Augusta Davies Webster
Circe Poem by Augusta Davies Webster
The sun drops luridly into the west;
darkness has raised her arms to draw him down
before the time, not waiting as of wont
till he has come to her behind the sea;
and the smooth waves grow sullen in the gloom
and wear their threatening purple; more and more
the plain of waters sways and seems to rise
convexly from its level of the shores;
and low dull thunder rolls along the beach:
there will be storm at last, storm, glorious storm.
Oh welcome, welcome, though it rend my bowers,
scattering my blossomed roses like the dust,
splitting the shrieking branches, tossing down
my riotous vines with their young half-tinged grapes
like small round amethysts or beryls strung
tumultuously in clusters, though it sate
its ravenous spite among my goodliest pines
standing there round and still against the sky
that makes blue lakes between their sombre tufts,
or harry from my silvery olive slopes
some hoary king whose gnarled fantastic limbs
wear crooked armour of a thousand years;
though it will hurl high on my flowery shores
the hostile wave that rives at the poor sward
and drags it down the slants, that swirls its foam
over my terraces, shakes their firm blocks
of great bright marbles into tumbled heaps,
and makes my preached and mossy labyrinths,
where the small odorous blossoms grow like stars
strewn in the milky way, a briny marsh.
What matter? let it come and bring me change,
breaking the sickly sweet monotony.
I am too weary of this long bright calm;
always the same blue sky, always the sea
the same blue perfect likeness of the sky,
one rose to match the other that has waned,
to-morrow's dawn the twin of yesterday's;
and every night the ceaseless crickets chirp
the same long joy and the late strain of birds
repeats their strain of all the even month;
and changelessly the petty plashing surfs
bubble their chiming burden round the stones;
dusk after dusk brings the same languid trance
upon the shadowy hills, and in the fields
the waves of fireflies come and go the same,
making the very flash of light and stir
vex one like dronings of the spinning wheel.
Give me some change. Must life be only sweet,
all honey-pap as babes would have their food?
And, if my heart must always be adrowse
in a hush of stagnant sunshine, give me then
something outside me stirring; let the storm
break up the sluggish beauty, let it fall
beaten below the feet of passionate winds,
and then to-morrow waken jubilant
in a new birth: let me see subtle joy
of anguish and of hopes, of change and growth.
What fate is mine who, far apart from pains
and fears and turmoils of the cross-grained world,
dwell, like a lonely god, in a charmed isle
where I am first and only, and, like one
who should love poisonous savours more than mead,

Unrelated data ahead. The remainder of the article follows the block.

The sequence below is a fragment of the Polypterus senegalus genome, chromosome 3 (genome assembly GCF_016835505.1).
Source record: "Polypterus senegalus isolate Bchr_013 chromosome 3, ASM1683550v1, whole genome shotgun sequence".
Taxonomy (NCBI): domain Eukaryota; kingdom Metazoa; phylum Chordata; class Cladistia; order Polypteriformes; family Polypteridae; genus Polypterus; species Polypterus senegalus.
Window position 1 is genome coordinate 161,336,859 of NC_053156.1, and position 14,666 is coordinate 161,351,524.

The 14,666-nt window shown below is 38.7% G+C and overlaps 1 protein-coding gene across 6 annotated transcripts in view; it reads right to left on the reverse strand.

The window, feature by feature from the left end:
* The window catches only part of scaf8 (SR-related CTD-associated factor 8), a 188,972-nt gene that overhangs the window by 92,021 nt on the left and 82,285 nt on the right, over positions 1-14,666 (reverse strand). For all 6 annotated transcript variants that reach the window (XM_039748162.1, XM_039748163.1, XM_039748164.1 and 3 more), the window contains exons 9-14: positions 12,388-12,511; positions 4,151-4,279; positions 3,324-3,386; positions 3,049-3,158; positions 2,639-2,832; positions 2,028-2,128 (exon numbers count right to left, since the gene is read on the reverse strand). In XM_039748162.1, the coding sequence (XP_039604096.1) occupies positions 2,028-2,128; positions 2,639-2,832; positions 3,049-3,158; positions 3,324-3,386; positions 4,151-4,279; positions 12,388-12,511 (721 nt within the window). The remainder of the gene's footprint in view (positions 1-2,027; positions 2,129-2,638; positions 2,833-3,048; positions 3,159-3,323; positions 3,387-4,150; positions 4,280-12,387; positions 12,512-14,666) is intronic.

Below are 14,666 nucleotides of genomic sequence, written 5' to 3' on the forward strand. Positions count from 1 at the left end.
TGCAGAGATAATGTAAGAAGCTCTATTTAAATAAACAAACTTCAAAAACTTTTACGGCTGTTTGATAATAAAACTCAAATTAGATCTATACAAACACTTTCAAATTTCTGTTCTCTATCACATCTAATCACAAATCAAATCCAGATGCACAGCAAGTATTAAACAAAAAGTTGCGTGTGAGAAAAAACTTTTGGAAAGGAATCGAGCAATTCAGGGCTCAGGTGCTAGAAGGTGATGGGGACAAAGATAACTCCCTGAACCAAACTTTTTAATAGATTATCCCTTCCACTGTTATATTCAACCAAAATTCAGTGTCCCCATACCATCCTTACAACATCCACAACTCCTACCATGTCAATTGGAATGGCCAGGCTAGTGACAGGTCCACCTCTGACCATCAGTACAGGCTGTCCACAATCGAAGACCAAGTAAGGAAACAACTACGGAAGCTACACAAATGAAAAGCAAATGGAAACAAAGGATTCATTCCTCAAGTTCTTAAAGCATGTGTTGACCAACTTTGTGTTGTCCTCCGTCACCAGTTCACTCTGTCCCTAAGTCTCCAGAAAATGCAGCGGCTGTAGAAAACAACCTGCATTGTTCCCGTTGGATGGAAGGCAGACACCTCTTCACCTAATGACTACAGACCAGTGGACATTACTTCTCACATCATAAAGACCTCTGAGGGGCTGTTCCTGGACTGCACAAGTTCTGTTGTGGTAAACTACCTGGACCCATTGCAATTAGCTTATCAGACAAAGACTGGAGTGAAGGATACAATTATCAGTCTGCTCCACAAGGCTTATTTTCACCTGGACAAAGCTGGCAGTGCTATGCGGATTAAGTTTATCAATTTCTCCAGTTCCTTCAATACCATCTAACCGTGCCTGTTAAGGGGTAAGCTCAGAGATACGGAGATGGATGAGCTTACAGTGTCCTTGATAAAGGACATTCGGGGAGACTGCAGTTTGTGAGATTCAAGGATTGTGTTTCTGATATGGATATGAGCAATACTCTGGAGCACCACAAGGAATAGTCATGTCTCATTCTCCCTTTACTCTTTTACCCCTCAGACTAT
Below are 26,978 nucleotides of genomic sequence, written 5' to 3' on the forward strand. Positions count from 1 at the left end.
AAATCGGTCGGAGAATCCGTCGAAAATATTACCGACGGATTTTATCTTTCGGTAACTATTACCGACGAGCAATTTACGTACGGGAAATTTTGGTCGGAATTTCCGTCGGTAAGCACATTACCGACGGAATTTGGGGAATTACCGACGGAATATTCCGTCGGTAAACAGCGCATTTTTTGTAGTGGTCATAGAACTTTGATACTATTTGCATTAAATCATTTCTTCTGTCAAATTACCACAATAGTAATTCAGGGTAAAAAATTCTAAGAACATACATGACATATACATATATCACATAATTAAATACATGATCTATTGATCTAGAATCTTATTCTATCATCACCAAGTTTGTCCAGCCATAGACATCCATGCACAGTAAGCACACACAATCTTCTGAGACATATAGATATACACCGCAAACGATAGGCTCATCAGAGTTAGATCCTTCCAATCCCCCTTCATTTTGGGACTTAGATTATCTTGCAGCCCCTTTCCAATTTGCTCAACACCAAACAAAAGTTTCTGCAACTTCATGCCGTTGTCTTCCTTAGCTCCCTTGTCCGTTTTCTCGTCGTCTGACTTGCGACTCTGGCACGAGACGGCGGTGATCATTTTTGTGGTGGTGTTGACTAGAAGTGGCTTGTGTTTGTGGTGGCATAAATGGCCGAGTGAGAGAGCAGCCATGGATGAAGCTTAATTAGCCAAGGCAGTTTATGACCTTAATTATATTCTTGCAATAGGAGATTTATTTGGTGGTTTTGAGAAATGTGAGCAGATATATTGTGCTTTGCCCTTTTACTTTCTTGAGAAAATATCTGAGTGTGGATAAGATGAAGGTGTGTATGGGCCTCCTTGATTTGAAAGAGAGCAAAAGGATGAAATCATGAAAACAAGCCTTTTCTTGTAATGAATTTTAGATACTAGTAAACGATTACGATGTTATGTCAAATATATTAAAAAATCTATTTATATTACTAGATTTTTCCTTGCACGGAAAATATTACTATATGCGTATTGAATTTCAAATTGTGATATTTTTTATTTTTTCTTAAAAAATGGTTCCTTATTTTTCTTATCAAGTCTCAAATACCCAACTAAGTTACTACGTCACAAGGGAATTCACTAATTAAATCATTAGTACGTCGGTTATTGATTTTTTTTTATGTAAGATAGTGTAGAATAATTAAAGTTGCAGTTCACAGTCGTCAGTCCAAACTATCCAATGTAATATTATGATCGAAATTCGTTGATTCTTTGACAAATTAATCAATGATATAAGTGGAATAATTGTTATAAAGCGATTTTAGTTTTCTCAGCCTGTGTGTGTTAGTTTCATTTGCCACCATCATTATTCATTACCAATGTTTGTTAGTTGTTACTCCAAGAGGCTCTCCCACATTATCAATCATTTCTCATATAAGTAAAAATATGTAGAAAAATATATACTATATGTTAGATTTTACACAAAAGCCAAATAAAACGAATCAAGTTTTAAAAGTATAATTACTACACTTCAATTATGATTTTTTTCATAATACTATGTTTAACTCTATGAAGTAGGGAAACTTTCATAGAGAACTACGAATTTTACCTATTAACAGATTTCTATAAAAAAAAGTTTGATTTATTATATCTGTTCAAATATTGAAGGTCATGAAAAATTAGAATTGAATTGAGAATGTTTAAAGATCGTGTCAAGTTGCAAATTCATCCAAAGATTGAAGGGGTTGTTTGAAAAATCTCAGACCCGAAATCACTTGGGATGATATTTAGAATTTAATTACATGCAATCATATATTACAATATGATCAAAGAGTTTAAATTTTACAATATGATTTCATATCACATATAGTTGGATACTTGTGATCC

long for a tempest on me and grow sick
of resting, and divine free carelessness!
Oh me, I am a woman, not a god;
yea, those who tend me even are more than I,
my nymphs who have the souls of flowers and birds
singing and blossoming immortally.
Ah me! these love a day and laugh again,
and loving, laughing, find a full content;
but I know nought of peace, and have not loved.
Where is my love? Does some one cry for me,
not knowing whom he calls? does his soul cry
for mine to grow beside it, grow in it?
does he beseech the gods to give him me,
the one unknown rare woman by whose side
no other woman, thrice as beautiful,
should once seem fair to him; to whose voice heard
in any common tones no sweetest sound
of love made melody on silver lutes,
or singing like Apollo's when the gods
grow pale with happy listening, might be peered
for making music to him; whom once found
there will be no more seeking anything?
Oh love, oh love, oh love, art not yet come
out of the waiting shadows into life?
art not yet come after so many years
that I have longed for thee? Come! I am here.
Not yet. For surely I should feel a sound
of his far answering, if now in the world
he sought me who will seek me--Oh ye gods
will he not seek me? Is it all a dream?
will there be never never such a man?
will there be only these, these bestial things
who wallow in my styes, or mop and mow
among the trees, or munch in pens and byres,
or snarl and filch behind their wattled coops;
these things who had believed that they were men?
Nay but he will come. Why am I so fair,
and marvellously minded, and with sight
which flashes suddenly on hidden things,
as the gods see who do not need to look?
why wear I in my eyes that stronger power
than basilisks, whose gaze can only kill,
to draw men's souls to me to live or die
as I would have them? why am I given pride
which yet longs to be broken, and this scorn
cruel and vengeful for the lesser men